I read a lot when I was young but I was very shy and introverted. My siblings were outgoing and read much less than I did.

NancyElin said...

Oh, Tracy….I’ll start Foundation tomorrow!!

Rick Robinson said...

I’ve read Foundation (the trilogy, Foundation, Foundation and Empire, Second Foundation) twice, but if you asked for a list of my 10 or even 20 top SF books, it probably wouldn’t be there. It’s good, but it never really captured my imagination the way many other SF classics, such as Hal Clement’s Mission Of Gravity.

TracyK said...

Thanks for that note, Rick. I am finding Foundation very interesting, and it improves as I get further in the story, but I am still on the fence about it. Of course I don't have the depth of knowledge or reading experience that you have in science fiction, so not a lot to compare it against.

I did read The End of Eternity in 2013 and liked that one a lot. I read two of the Elijah Baley books. All of those were written within 10 years of Foundation, so I am hoping to like this one (or the complete trilogy) as well. I will definitely move on to the 2nd book in the trilogy, Foundation and Empire, when I can.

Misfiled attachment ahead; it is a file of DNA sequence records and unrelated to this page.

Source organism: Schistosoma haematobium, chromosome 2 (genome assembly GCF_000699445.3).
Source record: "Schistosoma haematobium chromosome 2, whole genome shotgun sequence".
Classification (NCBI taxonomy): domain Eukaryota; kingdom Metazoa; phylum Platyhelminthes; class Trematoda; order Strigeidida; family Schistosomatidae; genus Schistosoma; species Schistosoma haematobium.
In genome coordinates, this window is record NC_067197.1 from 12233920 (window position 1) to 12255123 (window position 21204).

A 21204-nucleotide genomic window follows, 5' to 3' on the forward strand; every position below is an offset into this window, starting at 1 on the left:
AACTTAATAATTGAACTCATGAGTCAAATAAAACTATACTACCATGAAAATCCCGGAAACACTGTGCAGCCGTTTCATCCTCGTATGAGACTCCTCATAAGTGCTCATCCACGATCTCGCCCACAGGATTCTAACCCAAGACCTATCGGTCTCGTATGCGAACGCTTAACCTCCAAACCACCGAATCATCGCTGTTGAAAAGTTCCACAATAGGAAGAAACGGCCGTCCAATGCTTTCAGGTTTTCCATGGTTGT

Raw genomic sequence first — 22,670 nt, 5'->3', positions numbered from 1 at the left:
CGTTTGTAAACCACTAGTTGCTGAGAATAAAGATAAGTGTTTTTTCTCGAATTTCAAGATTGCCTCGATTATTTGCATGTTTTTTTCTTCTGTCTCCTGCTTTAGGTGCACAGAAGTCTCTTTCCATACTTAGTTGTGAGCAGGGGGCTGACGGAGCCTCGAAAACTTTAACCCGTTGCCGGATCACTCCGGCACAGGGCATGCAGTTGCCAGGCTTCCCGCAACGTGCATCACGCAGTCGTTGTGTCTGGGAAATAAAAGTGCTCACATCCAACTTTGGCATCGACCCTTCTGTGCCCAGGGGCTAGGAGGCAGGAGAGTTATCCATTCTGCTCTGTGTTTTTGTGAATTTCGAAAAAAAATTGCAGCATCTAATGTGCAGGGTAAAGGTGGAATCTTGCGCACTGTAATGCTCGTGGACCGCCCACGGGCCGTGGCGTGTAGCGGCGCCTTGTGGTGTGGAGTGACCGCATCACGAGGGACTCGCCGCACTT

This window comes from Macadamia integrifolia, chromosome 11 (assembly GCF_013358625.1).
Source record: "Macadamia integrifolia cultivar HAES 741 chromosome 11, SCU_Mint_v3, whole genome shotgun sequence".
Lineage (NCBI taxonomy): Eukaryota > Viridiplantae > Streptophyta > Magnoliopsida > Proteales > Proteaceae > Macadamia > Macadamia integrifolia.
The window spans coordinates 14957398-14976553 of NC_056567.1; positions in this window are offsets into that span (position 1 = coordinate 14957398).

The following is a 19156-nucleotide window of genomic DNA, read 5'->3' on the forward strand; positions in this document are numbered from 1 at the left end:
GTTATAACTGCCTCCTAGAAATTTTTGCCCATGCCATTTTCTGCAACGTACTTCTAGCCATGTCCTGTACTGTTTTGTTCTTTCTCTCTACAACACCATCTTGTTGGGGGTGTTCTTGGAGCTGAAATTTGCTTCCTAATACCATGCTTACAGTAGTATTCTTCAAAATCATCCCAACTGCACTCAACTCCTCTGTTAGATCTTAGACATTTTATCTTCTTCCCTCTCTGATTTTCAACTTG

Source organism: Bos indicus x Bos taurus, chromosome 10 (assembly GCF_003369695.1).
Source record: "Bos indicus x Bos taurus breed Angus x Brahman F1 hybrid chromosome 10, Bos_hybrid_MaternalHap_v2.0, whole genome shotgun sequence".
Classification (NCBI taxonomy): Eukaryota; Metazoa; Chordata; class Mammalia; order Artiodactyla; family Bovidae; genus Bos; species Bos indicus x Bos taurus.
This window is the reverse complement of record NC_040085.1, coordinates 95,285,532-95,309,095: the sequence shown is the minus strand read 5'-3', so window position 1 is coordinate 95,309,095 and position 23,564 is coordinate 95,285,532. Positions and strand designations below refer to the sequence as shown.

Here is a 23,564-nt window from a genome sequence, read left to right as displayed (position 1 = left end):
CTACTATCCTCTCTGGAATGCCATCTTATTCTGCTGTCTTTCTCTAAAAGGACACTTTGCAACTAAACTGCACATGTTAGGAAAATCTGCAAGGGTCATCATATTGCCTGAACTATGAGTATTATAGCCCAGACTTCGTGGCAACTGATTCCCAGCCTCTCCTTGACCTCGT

I will have to look into Hal Clement’s Mission Of Gravity.

Todd Mason said...

I will second the recommendation of MISSION OF GRAVITY. And there're a Lot more varieties of sf awaiting you. (The FOUNDATION series is not Asimov's best work, even if it is perhaps the work that most haunted his catalog, along with the short story "Nightfall", also not his best work.) My favorite writers of sf include Joanna Russ, Damon Knight, Kate Wilhelm (by herself and in collaboration with Theodore Thomas), Avram Davidson (though he wrote a Lot more fantasy and crime fiction), Fritz Leiber, Carol Emshwiller, Kurt Vonnegut, Kit Reed, Octavia Butler, Jack Vance, Alfred Bester and, of late, Alice Sola Kim.

Todd Mason said...

And Algis Budrys...and Thomas Disch...and (Ms.) Lee Hoffman, who is probably best remembered for her excellent westerns...and Margaret St. Clair...and (Ms.) Leigh Brackett...and Theodore Sturgeon...and Rudy Rucker...one can go on...

TracyK said...

Todd, thanks for all these recommendations. I have saved these names to a file to look into further.


I did finish Foundation (part 1 only) last night and was mostly happy with it. It got better and better with each new section / story.

Todd Mason said...

In no small part as each part of the story was from later and later in the young and artistically maturing Asimov's career...all the first three volumes were cobbled together/"fixed up" from short fiction in ASTOUNDING SCIENCE FICTION magazine, published through the 1940s and (I believe) very earliest 1950s (I could Go Check) with a short serial in ASF.

TracyK said...

Todd, after I read Foundation, I read Asimov's introduction which explained that he had put each book in the trilogy together from previously written stories. That did explain a lot about the structure and some confusion I had. The introduction was very interesting and I was amazed that doing that worked out so well.